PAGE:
Why do poets stand up in public to read or recite their work? Is it for applause? Did their publishers say it's the only way to sell books? Why did Gertrude Stein set so many rules about her public speaking engagements during her 1934-1935 lecture tour in America?
The Steiny Road Poet has been thinking about these questions following the launch of her new collection of poetry—On a Bed of Gardenias: Jane & Paul Bowles. Since Leap Day 2012, the S.R. Poet has had the following experiences—a reading in a funky Chicago storefront "listening space" with three other poets in an offsite Associated Writing Programs (AWP) Convention listed event, a book signing at her publisher's AWP Bookfair booth, five-minutes at a bar in a poetry and storytelling marathon open mic, and a performance with another poet at a private party that included a short piano concert. Each of these stand-up opportunities defined its own standards for success.
Over the years, the Poet has learned that the delivery of the poetic line is not appraised by applause or book sales, but by an active quiet in the room—attentive listening followed by two-way conversation after the performance. Gertrude Stein called this talking and listening. The result of talking and listening in the Steiny Road Poet's mind should be an exchange of knowledge so that both parties learn something.
BROWN RICE: AN EXPERIMENT
At Brown Rice, the funky Chicago listening space, the Poet collaborated with Chicago poets Charlie Newman and Dan Godston and with New York state poet Margo Stever. Try as she did, the performance plan she sketched for the evening was not totally embraced by all the participants. What she wanted was to have each of the four poets give an opening poem followed by individual readings up to as much as 15 minutes with some improvisational interaction with the experimentalist poet-musician Dan Godston and then a closing poem by each poet. It got a little surreal when Dan disappeared, missing his opportunity to deliver an opening poem but no matter, the show went on.
The Steiny Road Poet was pleased to hear the familiar work of Margo Stever (Margo Stever and Karren Alenier have been studying each other's work and offering editorial comment on the other's work prior to recent publication by both) and the completely unknown "burned grammar" of Charlie Newman. Yes, it turned out that Charlie is working in a way that parallels techniques employed by Gertrude Stein. When it was the Steiny Road Poet's turn to take the floor, she saw right away that she had some extraordinary listeners in the audience, making the experience worth the risk and trouble of making the evening happen.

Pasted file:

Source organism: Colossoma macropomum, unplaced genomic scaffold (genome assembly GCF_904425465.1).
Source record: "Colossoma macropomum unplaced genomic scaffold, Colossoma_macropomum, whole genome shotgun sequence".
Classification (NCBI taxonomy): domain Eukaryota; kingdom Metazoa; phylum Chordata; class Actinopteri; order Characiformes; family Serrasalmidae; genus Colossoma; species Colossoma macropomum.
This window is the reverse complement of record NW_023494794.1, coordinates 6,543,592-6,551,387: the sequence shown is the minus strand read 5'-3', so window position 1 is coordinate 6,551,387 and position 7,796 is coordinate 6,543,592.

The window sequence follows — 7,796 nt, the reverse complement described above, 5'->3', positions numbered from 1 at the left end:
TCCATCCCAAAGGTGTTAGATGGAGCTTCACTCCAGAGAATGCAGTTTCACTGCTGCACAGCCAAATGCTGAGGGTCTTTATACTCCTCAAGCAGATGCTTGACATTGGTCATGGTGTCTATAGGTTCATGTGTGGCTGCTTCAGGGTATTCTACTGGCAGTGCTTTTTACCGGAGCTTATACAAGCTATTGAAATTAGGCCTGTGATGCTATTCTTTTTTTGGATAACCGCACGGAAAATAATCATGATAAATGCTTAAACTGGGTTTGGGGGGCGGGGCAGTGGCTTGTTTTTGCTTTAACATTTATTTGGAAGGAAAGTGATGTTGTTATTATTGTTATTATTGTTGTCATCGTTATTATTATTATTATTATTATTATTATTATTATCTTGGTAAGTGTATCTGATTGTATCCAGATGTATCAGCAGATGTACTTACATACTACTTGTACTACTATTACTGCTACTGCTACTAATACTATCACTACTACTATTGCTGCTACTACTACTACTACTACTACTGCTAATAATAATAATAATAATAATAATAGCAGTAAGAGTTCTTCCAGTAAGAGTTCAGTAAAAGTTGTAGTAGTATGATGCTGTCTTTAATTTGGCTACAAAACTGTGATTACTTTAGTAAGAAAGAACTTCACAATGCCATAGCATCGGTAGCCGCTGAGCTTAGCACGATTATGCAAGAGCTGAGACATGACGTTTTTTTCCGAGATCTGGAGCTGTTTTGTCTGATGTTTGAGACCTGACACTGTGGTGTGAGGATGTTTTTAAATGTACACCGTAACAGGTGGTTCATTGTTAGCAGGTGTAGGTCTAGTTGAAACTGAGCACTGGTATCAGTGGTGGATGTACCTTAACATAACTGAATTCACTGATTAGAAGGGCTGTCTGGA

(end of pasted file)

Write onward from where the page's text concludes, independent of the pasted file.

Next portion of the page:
More or less there was a total head count of fifteen people that was quite respectable given the fact there were 30-some other literary events that evening vying for AWP audience and there were about half a dozen unknown badge-wearing AWP registrants who showed up at brown rice, which was not so easy to get to from downtown Chicago where the AWP conference hotels sat. And eventually Dan who had been in a sound booth recording the event appeared to interact musically with Charlie and Margo. Jean Cocteau would have been at home with the drawf-sized trombone and the deconstructed piano with exposed harp that Dan played, not to mention the trumpet cupped by a ceramic bowl.
Among the careful listeners of the audience, the Steiny Road Poet met and talked with Estelle Laughlin, whose Holocaust memoir of a girl who preserved goodness in spite of the evil that raged around her will be published this year by Texas Tech University Press, and poet Bill Yarrow, author of Pointed Sentences. Since the Steiny Road Poet's goal for this reading was to meet writers based in Chicago and to expand her AWP experience beyond the conference, the fact of not selling any books did not change how pleased she was by the outcome of the evening.
THE AUTHOR AS WHIRLING DERVISH